…Even at the end of his troubled life, Baker didn’t lose his chops or his ability to move the listener with the sheer beauty of his sound.

Dot Time Records DT8021

Wolfgang Lackerschmid (vibraphone); Chet Baker (trumpet); Nicola Stilo (flute, guitar); Günter Lenz (bass); guest musicians: Rocky Knauer (bass); Peri dos Santos (guitar); Edir dos Santos (drums)

Recorded Loya Studio, Stuttgart, Germany August 1987

The rise, fall and rise of trumpeter Chet Baker has been well chronicled. Bursting onto the jazz scene in the early fifties, he seemed to have it all – film star looks, an abundance of talent, with a trumpet sound that was sparse, light and lyrical. Baker was dubbed ‘The Prince of Cool,’ played with Charlie Parker and Stan Getz, and forged a dazzling musical partnership with baritone saxophonist Gerry Mulligan.

He would go onto win the best trumpeter award in major jazz polls, ahead of Clifford Brown, Dizzy Gillespie and Miles Davis (almost forty years on, Baker topping the DownBeat poll still rankled Miles; his autobiography listed it in the index and Miles accused white musicians like Stan Getz, Dave Brubeck and Baker of ‘ripping off black music.’). But then there was the descent, triggered by a heroin addiction. In the mid-1960s, Baker’s teeth were smashed (some say by an angry drug dealer) and he had to develop a new embouchure.

The 1980s were something of a renaissance for Baker. He based himself in Europe, toured more and even guested on Elvis Costello’s song ‘Shipbuilding.’ (Baker would subsequently play another Costello tune – ‘Almost Blue’ – in concert, and a gig at Ronnie Scott’s included Van Morrison and Costello). Baker also teamed up with the young German vibraphonist Wolfgang Lackerschmid (who was 23 when they first recorded together). This is their third album. The first, Ballads for Two, was released in 1979 and featured just the two musicians. The fragile beauty of the tune ‘Five Years Ago’ never fails to move me. Their second album had a quintet line-up that included Larry Coryell on guitar, Buster Williams, bass and Tony Williams, drums.

This album consists of trios, quartets, a quintet and a sextet, and all eight tunes (there are nine tracks, including two takes of the title track) have been composed by Lackerschmid. The recording session was by all accounts a relaxed affair (the liner notes state that the studio had an open fire burning during the sessions, and that if you listen carefully, you can hear the crackling wood) and this vibe is certainly reflected in the band’s performances. The session took place less than a year before Baker’s mysterious death at the age of 58, when he was found lying on the pavement outside his hotel, having fallen from his two-storey room.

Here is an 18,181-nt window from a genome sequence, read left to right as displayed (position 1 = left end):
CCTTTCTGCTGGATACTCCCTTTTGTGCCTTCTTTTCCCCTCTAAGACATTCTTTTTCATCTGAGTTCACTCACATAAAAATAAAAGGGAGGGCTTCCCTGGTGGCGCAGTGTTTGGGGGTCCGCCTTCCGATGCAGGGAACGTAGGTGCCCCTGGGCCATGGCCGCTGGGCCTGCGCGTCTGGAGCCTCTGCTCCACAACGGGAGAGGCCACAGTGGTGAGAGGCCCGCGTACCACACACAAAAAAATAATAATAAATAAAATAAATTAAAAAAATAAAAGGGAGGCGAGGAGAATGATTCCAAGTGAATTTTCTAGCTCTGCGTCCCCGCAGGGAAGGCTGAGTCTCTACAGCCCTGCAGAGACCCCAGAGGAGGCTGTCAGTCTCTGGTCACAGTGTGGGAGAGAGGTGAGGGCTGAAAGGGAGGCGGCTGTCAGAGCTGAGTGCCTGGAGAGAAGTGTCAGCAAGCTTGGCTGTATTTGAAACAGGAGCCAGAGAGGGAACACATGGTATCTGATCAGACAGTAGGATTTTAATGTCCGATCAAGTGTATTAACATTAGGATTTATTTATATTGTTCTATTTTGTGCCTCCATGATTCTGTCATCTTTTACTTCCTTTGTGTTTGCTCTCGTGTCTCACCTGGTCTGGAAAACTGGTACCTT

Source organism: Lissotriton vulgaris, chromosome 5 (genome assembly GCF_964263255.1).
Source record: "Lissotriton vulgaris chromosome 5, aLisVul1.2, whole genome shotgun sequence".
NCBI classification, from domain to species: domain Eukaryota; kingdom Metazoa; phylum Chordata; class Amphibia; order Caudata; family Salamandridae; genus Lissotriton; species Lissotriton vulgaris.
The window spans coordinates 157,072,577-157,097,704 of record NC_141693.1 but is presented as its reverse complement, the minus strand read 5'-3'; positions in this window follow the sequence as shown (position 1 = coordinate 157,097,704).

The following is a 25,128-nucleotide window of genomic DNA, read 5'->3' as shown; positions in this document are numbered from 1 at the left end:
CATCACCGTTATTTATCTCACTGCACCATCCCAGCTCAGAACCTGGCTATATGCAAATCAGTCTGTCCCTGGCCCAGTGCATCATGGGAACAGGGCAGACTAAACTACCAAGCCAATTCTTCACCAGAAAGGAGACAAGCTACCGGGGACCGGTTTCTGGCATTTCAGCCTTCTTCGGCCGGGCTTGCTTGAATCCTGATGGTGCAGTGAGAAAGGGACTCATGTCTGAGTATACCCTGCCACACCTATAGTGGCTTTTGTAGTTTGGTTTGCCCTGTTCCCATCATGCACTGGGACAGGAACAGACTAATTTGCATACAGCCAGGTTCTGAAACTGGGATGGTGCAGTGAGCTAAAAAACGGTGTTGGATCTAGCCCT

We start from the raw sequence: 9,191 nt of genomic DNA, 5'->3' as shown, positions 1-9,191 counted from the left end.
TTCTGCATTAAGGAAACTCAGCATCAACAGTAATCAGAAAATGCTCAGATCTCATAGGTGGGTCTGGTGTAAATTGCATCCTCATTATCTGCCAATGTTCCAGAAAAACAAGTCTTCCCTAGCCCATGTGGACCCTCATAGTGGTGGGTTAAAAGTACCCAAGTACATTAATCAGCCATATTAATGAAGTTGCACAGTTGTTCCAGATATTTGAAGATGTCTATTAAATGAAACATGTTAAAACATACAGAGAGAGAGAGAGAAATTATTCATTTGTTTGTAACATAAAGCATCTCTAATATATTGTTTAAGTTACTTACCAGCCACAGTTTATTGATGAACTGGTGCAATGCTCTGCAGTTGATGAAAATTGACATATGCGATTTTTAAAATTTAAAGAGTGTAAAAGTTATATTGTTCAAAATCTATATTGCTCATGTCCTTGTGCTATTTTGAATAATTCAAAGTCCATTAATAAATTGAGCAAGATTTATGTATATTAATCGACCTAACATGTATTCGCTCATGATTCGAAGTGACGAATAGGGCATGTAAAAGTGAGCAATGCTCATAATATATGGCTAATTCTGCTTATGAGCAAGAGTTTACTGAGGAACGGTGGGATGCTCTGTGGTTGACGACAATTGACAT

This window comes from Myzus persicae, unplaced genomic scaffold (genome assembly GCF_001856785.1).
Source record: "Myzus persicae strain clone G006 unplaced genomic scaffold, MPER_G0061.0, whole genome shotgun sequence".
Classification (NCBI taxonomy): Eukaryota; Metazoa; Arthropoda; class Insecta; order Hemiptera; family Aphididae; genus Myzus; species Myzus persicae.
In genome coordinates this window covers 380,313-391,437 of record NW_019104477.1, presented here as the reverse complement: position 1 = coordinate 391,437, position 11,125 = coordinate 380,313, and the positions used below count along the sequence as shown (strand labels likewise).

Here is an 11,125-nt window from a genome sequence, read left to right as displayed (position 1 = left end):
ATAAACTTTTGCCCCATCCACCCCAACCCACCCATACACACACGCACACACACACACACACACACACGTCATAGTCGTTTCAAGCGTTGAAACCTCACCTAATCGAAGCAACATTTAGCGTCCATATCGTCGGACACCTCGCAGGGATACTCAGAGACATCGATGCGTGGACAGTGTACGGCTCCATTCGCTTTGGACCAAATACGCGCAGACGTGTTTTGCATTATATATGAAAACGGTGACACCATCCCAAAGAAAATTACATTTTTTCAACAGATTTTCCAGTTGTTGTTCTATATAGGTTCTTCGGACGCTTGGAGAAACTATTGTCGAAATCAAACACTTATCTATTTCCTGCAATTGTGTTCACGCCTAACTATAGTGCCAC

Both Baker and Lackerschmid play with great sensitivity and the soundscapes they create are light and spacious – every note counts. The opening title track is a jolly, upbeat number with a trio line-up – trumpet and vibraphone are joined by Rocky Knauer on bass. On ‘Christmas Waltz’ the trio becomes a quartet, with Nicola Stilo’s flute adding some sweetness to the sound. There are two Latin numbers –  ‘Gloria’s Answer’ and ‘Volta Trais’ which include Peri dos Santos (guitar) and Edir dos Santos (drums).

There are so many examples of Baker’s fine playing on this album. Listen to the gorgeous ballad ‘Pitztal Daybreak’ and the delightful flurry of notes Baker plays at 2:16, or the haunting ballad ‘Why Shouldn’t You Cry.’ ‘Waltz For Berlin’ (which also appeared on the 2005 compilation album Why Shouldn’t You Cry, although it’s unclear if that was an official release) shows the relaxed side of this hot vibrant, bustling city, with Baker’s soft, silky tone and Lackerschmid’s tinkling vibraphone drifting like a cloud slowly moving across the sky.

The album ends with an alternate take of ‘Welcome Back,’ this time bolstered by bass and flute. It’s a pleasant rendition, but the sparser version shows how less can mean more. When you listen to this album you appreciate that even at the end of his troubled life, Baker didn’t lose his chops or his ability to move the listener with the sheer beauty of his sound.

Reviewed by George Cole